Friday, January 5, 1990 - Page updated at 12:00 AM

E-mail article     Print

Tallest Building To Reach Higher -- City Issues Permit For Seafirst Antennas

Seattle's tallest building is about to get a 190-foot addition.

City officials yesterday issued a permit for construction of two transmitting towers atop the 76-story Columbia Seafirst Center, which last month was purchased by Seafirst Bank from developer Martin Selig for $350 million.

The two towers will be able to accommodate as many as 12 separate users, depending on their needs. One television station, KCPQ-TV, Channel 13, has received approval from the Federal Aviation Administration (FAA) to transmit from that site.

KCPQ was the lead customer for the towers, and the FAA was the first agency that had to approve them. KCPQ still must apply to the Federal Communications Commission for permission to use the twin towers, along with three other stations - UHF channels 16, 33 and 51.

Selig had long hoped to take advantage of Columbia Center's height by putting antennas on top of the building. The height lets broadcasters reach the largest possible audience across King County's hilly terrain.

One potential obstacle, though, was the FAA. Local aviators have objected to raising Columbia Center so high. But in 1986 the FAA declared that the antennas would ``have no substantial adverse effect'' on the safe and efficient use of airspace.

That narrowed the objections to aesthetic ones. Opponents have argued that the two antennas will make Columbia Seafirst Center look like a gigantic slug.

Bank officials hope to begin construction on the towers by the end of the year. But in a statement released yesterday, Seafirst President Luke Helms said the timing will depend on reaching agreements with broadcasters and on the availability of the equipment and helicopters needed to build the antennas.

It is not clear whether potential broadcast customers for the new towers will include Seattle's existing major TV stations, or whether they will pursue their own plans for higher towers.

Selig and Seafirst officials have long emphasized the advantages the towers offer. In announcing the city's approval yesterday, Helms said the bank has offered to let Seattle's police and fire communications network use the facility.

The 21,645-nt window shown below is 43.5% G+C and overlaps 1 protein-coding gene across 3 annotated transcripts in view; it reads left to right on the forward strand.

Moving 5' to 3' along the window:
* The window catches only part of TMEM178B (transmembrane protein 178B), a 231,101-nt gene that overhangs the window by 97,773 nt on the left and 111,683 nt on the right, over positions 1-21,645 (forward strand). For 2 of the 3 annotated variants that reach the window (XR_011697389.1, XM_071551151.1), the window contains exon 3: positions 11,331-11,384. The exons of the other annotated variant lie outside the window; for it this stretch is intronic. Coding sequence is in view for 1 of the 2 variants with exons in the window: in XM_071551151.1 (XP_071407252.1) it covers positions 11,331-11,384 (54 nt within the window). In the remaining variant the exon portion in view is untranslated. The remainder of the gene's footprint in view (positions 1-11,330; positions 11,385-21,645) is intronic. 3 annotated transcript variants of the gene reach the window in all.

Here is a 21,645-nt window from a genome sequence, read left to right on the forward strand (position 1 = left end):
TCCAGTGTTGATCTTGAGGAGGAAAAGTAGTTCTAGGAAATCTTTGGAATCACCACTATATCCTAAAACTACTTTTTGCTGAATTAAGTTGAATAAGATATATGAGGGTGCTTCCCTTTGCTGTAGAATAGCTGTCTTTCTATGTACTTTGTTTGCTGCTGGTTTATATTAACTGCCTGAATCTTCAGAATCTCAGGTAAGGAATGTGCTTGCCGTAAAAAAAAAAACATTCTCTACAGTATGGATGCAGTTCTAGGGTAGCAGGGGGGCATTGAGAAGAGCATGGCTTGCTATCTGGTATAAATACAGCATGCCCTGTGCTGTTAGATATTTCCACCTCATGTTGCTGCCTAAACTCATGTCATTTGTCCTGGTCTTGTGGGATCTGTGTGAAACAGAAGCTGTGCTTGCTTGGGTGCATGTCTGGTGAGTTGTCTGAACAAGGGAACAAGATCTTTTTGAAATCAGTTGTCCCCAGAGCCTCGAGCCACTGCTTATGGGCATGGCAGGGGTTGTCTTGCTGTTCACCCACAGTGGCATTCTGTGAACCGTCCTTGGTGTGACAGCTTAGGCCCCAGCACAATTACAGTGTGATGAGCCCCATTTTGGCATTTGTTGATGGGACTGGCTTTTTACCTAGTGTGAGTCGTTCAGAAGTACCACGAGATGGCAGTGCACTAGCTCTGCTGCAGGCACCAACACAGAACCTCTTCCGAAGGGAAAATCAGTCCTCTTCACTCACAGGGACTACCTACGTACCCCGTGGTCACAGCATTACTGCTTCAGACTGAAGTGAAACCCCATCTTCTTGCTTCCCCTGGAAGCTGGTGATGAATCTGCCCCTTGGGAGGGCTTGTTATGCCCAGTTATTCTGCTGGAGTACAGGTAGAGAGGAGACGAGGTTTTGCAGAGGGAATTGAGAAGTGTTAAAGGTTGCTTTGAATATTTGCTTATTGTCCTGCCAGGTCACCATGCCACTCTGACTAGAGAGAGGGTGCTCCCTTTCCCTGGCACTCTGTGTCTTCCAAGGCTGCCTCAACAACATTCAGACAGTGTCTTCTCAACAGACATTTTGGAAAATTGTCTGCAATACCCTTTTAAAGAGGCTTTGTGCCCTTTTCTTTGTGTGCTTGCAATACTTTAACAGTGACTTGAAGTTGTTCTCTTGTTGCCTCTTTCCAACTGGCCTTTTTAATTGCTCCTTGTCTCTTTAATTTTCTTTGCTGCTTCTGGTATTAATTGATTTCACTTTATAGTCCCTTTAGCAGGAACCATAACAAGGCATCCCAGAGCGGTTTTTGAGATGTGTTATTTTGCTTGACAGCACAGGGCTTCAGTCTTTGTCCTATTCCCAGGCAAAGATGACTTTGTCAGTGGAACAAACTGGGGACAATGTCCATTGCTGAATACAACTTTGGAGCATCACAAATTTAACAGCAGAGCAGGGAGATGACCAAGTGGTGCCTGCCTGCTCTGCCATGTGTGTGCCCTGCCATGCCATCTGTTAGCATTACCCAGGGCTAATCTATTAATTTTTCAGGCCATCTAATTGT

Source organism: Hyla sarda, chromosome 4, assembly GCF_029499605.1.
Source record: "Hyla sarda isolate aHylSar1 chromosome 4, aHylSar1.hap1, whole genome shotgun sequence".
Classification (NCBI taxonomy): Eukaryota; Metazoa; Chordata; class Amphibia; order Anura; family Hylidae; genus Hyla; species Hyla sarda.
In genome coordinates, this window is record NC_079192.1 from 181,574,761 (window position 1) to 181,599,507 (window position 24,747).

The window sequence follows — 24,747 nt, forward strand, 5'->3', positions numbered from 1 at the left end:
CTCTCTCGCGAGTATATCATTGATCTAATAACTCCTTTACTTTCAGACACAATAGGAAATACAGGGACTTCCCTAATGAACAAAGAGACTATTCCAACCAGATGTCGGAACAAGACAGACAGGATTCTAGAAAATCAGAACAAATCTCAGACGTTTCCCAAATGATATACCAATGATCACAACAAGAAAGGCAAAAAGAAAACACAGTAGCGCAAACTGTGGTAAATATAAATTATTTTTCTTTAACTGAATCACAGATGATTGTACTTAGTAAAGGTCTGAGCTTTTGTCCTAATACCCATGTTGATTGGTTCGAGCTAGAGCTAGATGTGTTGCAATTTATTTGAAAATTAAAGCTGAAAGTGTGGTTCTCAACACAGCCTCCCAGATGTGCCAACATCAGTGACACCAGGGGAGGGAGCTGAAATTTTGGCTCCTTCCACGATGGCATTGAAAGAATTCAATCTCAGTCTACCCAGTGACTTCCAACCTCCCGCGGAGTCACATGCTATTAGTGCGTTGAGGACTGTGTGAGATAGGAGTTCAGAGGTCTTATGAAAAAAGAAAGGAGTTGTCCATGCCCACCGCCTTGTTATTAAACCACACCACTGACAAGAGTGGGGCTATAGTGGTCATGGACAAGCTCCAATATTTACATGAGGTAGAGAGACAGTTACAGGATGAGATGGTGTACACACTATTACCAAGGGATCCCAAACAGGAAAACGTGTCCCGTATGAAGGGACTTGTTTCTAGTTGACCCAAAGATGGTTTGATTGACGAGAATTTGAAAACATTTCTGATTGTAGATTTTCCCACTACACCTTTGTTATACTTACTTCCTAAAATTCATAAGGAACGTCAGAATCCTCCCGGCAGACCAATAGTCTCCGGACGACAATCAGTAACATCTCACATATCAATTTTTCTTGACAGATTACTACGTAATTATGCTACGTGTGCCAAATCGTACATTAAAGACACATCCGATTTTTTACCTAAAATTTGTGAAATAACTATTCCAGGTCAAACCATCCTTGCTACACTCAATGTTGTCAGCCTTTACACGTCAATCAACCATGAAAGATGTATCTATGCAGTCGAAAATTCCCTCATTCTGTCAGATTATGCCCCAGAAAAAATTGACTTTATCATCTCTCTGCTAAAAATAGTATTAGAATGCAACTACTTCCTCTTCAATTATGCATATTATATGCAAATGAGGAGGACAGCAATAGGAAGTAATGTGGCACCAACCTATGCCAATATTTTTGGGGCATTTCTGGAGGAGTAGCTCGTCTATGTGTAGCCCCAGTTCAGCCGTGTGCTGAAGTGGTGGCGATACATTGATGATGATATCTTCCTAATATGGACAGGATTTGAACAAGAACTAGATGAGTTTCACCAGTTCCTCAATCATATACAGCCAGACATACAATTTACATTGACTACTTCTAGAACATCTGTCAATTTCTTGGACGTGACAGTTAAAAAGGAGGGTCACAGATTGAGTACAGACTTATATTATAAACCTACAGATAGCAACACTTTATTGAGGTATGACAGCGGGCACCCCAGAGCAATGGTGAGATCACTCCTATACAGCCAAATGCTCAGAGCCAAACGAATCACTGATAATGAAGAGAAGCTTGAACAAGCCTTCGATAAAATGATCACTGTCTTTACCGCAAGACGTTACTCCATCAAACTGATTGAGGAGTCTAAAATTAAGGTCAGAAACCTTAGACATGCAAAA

Helms also pointed out that the towers will provide improved television and radio reception for thousands of homes and will offer an alternative to increasing the height of transmission towers in communities such as Queen Anne.

``Residential neighborhoods could benefit as well,'' said Helms. ``By locating the towers on our building, we will provide an option to consolidate some of the antennae now located in areas such as Capitol Hill and Queen Anne.''

KING, KOMO and KIRO all have proposals with the city to raise the height of their towers, and approval of the antennas atop Columbia Center may not necessarily alter their plans.

Chuck Morris, director of engineering for KIRO, said the station approached Columbia Center about using the towers several years ago and has never heard back.

``We've tried on three separate occasions to get an inkling of what they would charge us and they've never gotten back to us,'' he said. ``The rumor is you're going to have to be rich to get on that tower.''

Seafirst officials won't comment on potential customers, but so far interest in the towers appears to be highest among out-of-town stations that want to make inroads into the Seattle market, and stations not yet on the air.

Channel 33 is KBGE, a direct-sale channel that offers discounted merchandise. It is operated by Robert Gill Communications Limited Partnership. Channel 16 is licensed to KONG-TV of Everett. The station is not yet on the air, and though it has FCC approval to build a tower, it has so far been unable to find a place to put it.

The third organization interested in the new towers is KBEH-TV, Channel 51. The station is owned by Bellevue Broadcasting Limited of Issaquah. Though the station has a permit to build a transmission tower, it is not yet on the air.

Copyright (c) 1990 Seattle Times Company, All Rights Reserved.


Get home delivery today!